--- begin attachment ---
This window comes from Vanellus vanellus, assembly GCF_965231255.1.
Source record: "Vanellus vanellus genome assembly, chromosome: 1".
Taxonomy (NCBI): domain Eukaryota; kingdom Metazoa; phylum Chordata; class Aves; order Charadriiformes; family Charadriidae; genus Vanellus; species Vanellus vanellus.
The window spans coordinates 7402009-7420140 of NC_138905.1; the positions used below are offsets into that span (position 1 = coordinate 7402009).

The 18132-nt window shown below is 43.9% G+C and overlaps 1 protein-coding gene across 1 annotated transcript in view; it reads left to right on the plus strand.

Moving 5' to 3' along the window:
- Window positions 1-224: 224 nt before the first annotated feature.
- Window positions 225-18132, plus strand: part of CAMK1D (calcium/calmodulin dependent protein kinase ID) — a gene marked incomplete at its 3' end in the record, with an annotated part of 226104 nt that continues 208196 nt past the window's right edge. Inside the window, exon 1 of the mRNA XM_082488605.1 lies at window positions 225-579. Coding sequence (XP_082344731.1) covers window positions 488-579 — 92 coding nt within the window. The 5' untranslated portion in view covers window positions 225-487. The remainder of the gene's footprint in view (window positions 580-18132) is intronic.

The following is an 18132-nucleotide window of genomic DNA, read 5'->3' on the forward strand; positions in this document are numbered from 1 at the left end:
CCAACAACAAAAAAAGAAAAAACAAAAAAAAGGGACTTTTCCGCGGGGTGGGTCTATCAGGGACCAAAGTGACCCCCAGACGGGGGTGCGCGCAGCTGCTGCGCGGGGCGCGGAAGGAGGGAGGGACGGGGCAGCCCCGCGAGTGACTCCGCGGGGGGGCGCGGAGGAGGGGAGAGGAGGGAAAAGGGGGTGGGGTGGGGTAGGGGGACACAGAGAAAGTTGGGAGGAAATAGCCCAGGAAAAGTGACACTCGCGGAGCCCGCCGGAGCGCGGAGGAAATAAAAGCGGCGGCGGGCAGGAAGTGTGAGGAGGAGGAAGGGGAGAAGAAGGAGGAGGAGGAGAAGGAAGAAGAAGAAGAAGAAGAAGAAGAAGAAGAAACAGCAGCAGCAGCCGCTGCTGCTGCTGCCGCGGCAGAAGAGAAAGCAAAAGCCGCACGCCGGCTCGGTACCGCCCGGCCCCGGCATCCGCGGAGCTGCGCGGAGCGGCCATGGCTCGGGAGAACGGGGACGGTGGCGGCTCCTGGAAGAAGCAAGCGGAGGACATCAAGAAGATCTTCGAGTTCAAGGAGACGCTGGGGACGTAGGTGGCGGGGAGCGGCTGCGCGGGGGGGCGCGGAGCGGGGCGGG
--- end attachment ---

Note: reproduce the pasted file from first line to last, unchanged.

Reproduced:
This window comes from Vanellus vanellus, assembly GCF_965231255.1.
Source record: "Vanellus vanellus genome assembly, chromosome: 1".
Taxonomy (NCBI): domain Eukaryota; kingdom Metazoa; phylum Chordata; class Aves; order Charadriiformes; family Charadriidae; genus Vanellus; species Vanellus vanellus.
The window spans coordinates 7402009-7420140 of NC_138905.1; the positions used below are offsets into that span (position 1 = coordinate 7402009).

The 18132-nt window shown below is 43.9% G+C and overlaps 1 protein-coding gene across 1 annotated transcript in view; it reads left to right on the plus strand.

Moving 5' to 3' along the window:
- Window positions 1-224: 224 nt before the first annotated feature.
- Window positions 225-18132, plus strand: part of CAMK1D (calcium/calmodulin dependent protein kinase ID) — a gene marked incomplete at its 3' end in the record, with an annotated part of 226104 nt that continues 208196 nt past the window's right edge. Inside the window, exon 1 of the mRNA XM_082488605.1 lies at window positions 225-579. Coding sequence (XP_082344731.1) covers window positions 488-579 — 92 coding nt within the window. The 5' untranslated portion in view covers window positions 225-487. The remainder of the gene's footprint in view (window positions 580-18132) is intronic.

The following is an 18132-nucleotide window of genomic DNA, read 5'->3' on the forward strand; positions in this document are numbered from 1 at the left end:
CCAACAACAAAAAAAGAAAAAACAAAAAAAAGGGACTTTTCCGCGGGGTGGGTCTATCAGGGACCAAAGTGACCCCCAGACGGGGGTGCGCGCAGCTGCTGCGCGGGGCGCGGAAGGAGGGAGGGACGGGGCAGCCCCGCGAGTGACTCCGCGGGGGGGCGCGGAGGAGGGGAGAGGAGGGAAAAGGGGGTGGGGTGGGGTAGGGGGACACAGAGAAAGTTGGGAGGAAATAGCCCAGGAAAAGTGACACTCGCGGAGCCCGCCGGAGCGCGGAGGAAATAAAAGCGGCGGCGGGCAGGAAGTGTGAGGAGGAGGAAGGGGAGAAGAAGGAGGAGGAGGAGAAGGAAGAAGAAGAAGAAGAAGAAGAAGAAGAAGAAACAGCAGCAGCAGCCGCTGCTGCTGCTGCCGCGGCAGAAGAGAAAGCAAAAGCCGCACGCCGGCTCGGTACCGCCCGGCCCCGGCATCCGCGGAGCTGCGCGGAGCGGCCATGGCTCGGGAGAACGGGGACGGTGGCGGCTCCTGGAAGAAGCAAGCGGAGGACATCAAGAAGATCTTCGAGTTCAAGGAGACGCTGGGGACGTAGGTGGCGGGGAGCGGCTGCGCGGGGGGGCGCGGAGCGGGGCGGG